Nation′s Teen Vaccination Coverage Increasing, But Below 2010 Goals
Survey provides first estimates for HPV vaccination
For Immediate Release: October 9, 2008
Contact: CDC Division of Media Relations, Phone: (404) 639-3286
The nation′s immunization coverage rates for preteens and teens are increasing for routinely recommended vaccines, but most still do not have all of the recommended immunizations, according to 2007 estimates released today by the Centers for Disease Control and Prevention (CDC).
“The overall trends are good news,” said Dr. Lance Rodewald, director of the Division of Immunization Services at the CDC′s National Center for Immunization and Respiratory Diseases. “We are seeing more preteens and teenagers being protected against serious, sometimes deadly diseases. But we remain short of our goals—for almost all of these vaccines we want at least 90 percent of adolescents to be fully immunized. As such, we have much work to do to get many more adolescents protected.”
The survey provides estimates for three vaccines recommended at 11 or 12 years of age: the tetanus-diphtheria-acellular pertussis (Tdap) vaccine, the meningococcal conjugate vaccine (MCV4), and the human papillomavirus (HPV4) vaccine for girls and young women. It also includes estimates of the percentage of 13- through 17-year-old teens who should have received the recommended immunizations for measles, mumps and rubella vaccine (MMR), hepatitis B (HepB) vaccine, and varicella vaccine (VAR) earlier in life.
According to Rodewald, the nation′s Healthy People 2010 goals for preteens and teens ages 13-15 years are not being met for any of the vaccines for which goals were set. The Healthy People 2010 goals are for 90 percent coverage for preteens and teens 13 to 15 years of age with three doses of hepatitis B vaccine, two doses of measles, mumps and rubella vaccine, one dose of either tetanus-diphtheria or tetanus, diphtheria and acellular pertussis vaccine, and one dose of varicella vaccine for those who have not previously had chickenpox. There is not a Healthy People 2010 goal for HPV vaccination, which was first licensed and recommended in 2006.
The survey found that, compared to 2006, there was a substantial increase in the percentage of preteens and teens who had received the recommended vaccinations. Specific findings included:
- Vaccination coverage levels for three or more doses of hepatitis B (HepB) and two or more doses of measles, mumps and rubella vaccine (MMR) were over 80 percent;
- Coverage with one dose of varicella vaccine (VAR) was high at 75.7 percent but coverage with two doses was low at 18.8 percent among preteens and teens without a previous history of disease;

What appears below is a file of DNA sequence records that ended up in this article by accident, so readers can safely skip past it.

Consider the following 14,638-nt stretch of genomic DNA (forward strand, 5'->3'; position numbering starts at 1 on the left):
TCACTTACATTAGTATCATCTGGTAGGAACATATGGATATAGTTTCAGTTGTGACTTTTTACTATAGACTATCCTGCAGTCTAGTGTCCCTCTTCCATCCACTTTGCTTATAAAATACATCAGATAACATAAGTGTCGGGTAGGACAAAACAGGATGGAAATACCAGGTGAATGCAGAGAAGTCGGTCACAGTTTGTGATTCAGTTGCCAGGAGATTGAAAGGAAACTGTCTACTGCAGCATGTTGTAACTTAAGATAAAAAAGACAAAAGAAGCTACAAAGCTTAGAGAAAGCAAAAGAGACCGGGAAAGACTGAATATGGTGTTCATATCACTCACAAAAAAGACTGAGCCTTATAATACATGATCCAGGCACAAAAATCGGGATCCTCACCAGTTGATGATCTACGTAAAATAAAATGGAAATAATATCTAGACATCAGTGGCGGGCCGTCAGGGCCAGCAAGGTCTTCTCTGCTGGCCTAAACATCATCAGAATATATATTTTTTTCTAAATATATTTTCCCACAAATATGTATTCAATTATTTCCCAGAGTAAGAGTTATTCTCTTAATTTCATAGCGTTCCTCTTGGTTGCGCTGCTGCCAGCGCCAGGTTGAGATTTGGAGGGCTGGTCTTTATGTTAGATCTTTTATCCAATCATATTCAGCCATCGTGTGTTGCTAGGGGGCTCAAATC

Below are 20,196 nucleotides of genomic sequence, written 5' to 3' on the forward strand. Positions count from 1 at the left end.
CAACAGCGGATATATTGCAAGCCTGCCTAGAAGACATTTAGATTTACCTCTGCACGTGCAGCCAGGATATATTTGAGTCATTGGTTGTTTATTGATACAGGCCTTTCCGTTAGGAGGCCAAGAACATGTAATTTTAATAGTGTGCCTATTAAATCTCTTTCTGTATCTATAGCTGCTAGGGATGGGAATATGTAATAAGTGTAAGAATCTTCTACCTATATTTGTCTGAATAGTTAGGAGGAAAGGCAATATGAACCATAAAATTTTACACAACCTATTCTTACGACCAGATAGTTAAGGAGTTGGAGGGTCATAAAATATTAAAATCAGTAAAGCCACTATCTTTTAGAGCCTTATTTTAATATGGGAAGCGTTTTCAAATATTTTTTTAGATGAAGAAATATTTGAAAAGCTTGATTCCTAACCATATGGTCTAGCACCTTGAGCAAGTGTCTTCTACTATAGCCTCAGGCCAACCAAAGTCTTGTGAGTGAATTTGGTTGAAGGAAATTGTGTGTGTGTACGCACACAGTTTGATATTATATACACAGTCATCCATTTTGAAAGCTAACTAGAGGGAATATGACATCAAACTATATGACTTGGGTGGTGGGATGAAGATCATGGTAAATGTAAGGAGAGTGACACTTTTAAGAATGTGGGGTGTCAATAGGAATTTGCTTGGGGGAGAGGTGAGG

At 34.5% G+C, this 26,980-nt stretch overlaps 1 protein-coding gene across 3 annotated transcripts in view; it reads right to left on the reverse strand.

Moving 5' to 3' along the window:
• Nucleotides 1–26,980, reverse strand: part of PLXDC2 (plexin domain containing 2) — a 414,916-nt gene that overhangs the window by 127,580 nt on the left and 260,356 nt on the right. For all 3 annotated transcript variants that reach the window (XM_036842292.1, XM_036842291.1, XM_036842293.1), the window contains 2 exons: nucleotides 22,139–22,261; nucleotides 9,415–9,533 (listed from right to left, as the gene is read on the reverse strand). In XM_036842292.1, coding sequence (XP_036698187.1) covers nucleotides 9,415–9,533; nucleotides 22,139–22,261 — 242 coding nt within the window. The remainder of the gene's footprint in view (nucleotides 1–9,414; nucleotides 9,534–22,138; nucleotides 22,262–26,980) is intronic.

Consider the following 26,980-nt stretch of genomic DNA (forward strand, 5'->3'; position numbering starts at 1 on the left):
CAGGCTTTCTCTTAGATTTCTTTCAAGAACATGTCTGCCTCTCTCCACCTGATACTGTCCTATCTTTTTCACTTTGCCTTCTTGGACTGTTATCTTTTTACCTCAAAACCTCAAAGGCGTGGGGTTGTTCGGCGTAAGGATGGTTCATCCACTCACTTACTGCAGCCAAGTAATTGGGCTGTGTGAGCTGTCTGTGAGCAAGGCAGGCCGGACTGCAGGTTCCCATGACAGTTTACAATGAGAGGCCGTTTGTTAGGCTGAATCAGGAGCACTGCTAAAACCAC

- 32.4 percent of preteens and teens surveyed had received MCV4 vaccination, up from 11.7 percent in 2006 (a 20.7 percentage point increase);
- 30.4 percent had received Tdap vaccination, up from 10.8 percent in 2006 (a 19.6 percentage point increase);
- 25.1 percent of adolescent females had received at least one dose of HPV vaccine
Rodewald encourages parents to take their preteens and teenagers for routine medical checkups as a way to ensure they receive the recommended vaccinations.
Additional Background Information
The meningococcal conjugate vaccine (MCV4) vaccine protects against meningococcal meningitis, the tetanus-diphtheria-acellular pertussis (Tdap) vaccine protects against pertussis, also known as whooping cough, and the human papillomavirus (HPV) vaccine protects girls against cervical cancer. The recommended series consists of one dose of Tdap vaccine, one dose of the MCV4 vaccine, and three doses of the HPV4 vaccine.
CDC has conducted the National Immunization Survey for teens since 2006. It is similar to the standard NIS which began in 1994, that collects immunization information among children 19 through 35 months old. It is a random digit-dialed telephone survey.
For more information, visit http://www.cdc.gov/vaccines/default.htm.
- Page last reviewed: October 9, 2008
- Page last updated: October 9, 2008
- Content source: Office of the Associate Director for Communication
- Notice: Links to non-governmental sites do not necessarily represent the views of the CDC.
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